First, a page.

The Czech Republic is a country famous for a great number of arts and artists, writers, architectures, but also – and maybe most of all – for its brilliant musicians. This country and its capital are one of the most significant contributors to the world's library of the most renowned music.
Today, besides numerous places where people can enjoy classical music and learn of its history, they can find modern and contemporary rhythms on every single step. There are festivals, there's jazz in bars and coffee shops, there are trumpets, violins, violas, cellos, and tubas played by musicians on the streets and many more in churches and concert halls, there's rock, metal, hip hop played in the nightclubs, and much more.
This time, however, we'll look into some classical music venues and meet the great masters living there.
Dedicated to one of the largest figures in the world of music, Bedřich Smetana, this museum is an absolute must-visit for all Smetana fans, but fans of classical music in general, too. It's located in a Renaissance-style building, right on the shore of the Vltava River, next to the famous Charles Bridge in the Old Town. Exhibits on the first floor speak of Smetana's life through copies of letters, photographs, and newspaper cuttings, as well as material related to Smetana's famous works. On the upper floors, visitors will find an archive, which is also a research center.
The Smetana Hall, housed in the spectacular Art Nouveau-style Municipal House, featuring allegorical art, stucco, and a mosaic, is the city's largest and most celebrated concert hall and ballroom. 1,200 people can be seated beneath its glass dome. It's also home to exquisite artwork, as well as the Prague Symphony Orchestra.
A museum dedicated to the celebrated composer Antonín Dvořák is housed in the striking 18th-century Baroque building, designed by the renowned architect Kilian Dientzenhofer. The museum offers an insight into the composer's life through instruments, photographs, newspaper clippings, and personal objects, while there are also concerts, lectures, and seminars held here regularly.
The neo-Renaissance edifice called Rudolfinum is where Dvořák fans will find one of Europe's oldest halls, named after this composer. As a matter of fact, Rudolfinum is the home of the world-renowned Czech Philharmonic Orchestra, and Dvořák himself conducted the orchestra in the hall in its very first concert.
Opera and Theatre
There's a myriad of impressive venues in Prague where one can enjoy even more impressive opera and theatre. For example, all Wolfgang Amadeus Mozart lovers will certainly enjoy the historic Estates Theatre. This oldest of Prague's theatre is celebrated as the place where Mozart conducted the premiere of 'Don Giovanni' on October 29, 1787, also commemorated with the ghost statue in front of the theatre. Furthermore, Mozart's 'La Clemenza di Tito' was publicly staged for the first time here, and it's the only theatre left in the world in which Mozart performed. The visitors can see Mozart operas here, as well as numerous other operas, ballet, and drama pieces.
Two more much-loved and celebrated venues are the remarkable, neo-rococo Prague State Opera, home of the Prague State Opera, and the impressive, 19th-century National Theatre, where fans can see both the great classics and brilliant contemporary pieces.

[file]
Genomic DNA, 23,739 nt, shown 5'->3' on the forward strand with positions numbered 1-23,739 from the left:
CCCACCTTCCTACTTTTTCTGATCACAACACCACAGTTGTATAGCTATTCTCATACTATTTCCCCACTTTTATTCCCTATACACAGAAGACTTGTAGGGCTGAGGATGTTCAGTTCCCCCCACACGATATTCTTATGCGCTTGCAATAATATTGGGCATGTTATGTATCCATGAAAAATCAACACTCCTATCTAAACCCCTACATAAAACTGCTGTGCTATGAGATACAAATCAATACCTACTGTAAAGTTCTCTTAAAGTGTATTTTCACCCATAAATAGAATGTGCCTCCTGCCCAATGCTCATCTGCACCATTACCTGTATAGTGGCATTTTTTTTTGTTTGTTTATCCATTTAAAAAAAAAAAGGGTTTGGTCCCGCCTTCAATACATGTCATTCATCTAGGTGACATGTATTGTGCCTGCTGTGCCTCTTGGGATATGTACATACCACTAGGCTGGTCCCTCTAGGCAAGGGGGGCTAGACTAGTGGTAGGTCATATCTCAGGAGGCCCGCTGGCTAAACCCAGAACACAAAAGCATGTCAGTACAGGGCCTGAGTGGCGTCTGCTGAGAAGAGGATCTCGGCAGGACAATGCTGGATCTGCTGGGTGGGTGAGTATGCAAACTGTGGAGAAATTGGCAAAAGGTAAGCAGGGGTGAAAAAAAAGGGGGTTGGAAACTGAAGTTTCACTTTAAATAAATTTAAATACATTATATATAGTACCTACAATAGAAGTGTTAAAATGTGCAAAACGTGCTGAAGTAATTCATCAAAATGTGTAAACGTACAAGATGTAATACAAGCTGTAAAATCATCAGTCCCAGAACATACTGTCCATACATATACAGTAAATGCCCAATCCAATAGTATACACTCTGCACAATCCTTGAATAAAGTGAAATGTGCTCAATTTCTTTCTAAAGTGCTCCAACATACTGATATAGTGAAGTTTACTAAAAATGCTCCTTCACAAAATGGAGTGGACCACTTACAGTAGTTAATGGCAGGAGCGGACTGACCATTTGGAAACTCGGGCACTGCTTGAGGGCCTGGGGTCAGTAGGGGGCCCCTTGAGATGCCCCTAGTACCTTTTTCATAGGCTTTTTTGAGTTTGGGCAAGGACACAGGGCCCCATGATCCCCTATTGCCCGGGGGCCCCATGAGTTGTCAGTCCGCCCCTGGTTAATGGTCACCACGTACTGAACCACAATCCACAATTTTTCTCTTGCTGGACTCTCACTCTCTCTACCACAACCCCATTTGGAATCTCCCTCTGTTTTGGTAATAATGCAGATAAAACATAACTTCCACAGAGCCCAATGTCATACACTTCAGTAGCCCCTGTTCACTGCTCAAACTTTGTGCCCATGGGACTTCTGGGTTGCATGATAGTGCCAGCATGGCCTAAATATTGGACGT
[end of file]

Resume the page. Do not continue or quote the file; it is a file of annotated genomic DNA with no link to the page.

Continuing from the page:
The Czech Museum of Music is situated in the beautiful, 17th-century former monastery – the Baroque church of St. Mary Magdalene at Lesser Side. As soon as they enter, the visitors are likely to be astonished by its monumental main atrium, which then leads them to various floors, galleries, and a concert hall. In each, exquisite exhibitions await, exploring the relationship between humans, musical instruments, and music through the centuries. Over 400 priceless musical instruments can be seen here, such as the Rožmberk Court Ensemble of 16th-century woodwind instruments and a grand piano that Mozart played in 1787, and they are accompanied by recordings of those instruments actually being played once upon a time.
No music 'trip' is complete without a few festivals, and Prague has many. One of Europe's biggest classical music events is the Prague Spring. It starts on the anniversary of Smetana's death on May 12, traditionally with a performance of Smetana's orchestral cycle 'Má Vlast' ('My Country'), and it lasts for a month. During this time, the attendees get to see renowned contemporary virtuosos. In the summer, the audiences get to enjoy festivals such as the baroque Collegium Marianum, a three-week celebration of Giuseppe Verdi, a festival of the French Horn, and others. In fall, Rudolfinum becomes the venue of Prague Autumn, bringing to the audience a number of inspiring classical concerts. There are also the International Brass Band festivals, the International Jazz Festival, and many others throughout autumn and winter.
Prague truly is a dream come true for all music lovers. The composers we've mentioned and many, many more were born, had lived in, performed in, composed in or about, or were inspired by this city. Prague is one of the greatest world musical capitals. And luckily for people today, whatever genre of music they enjoy, they can enjoy it here.
Topics: World Travel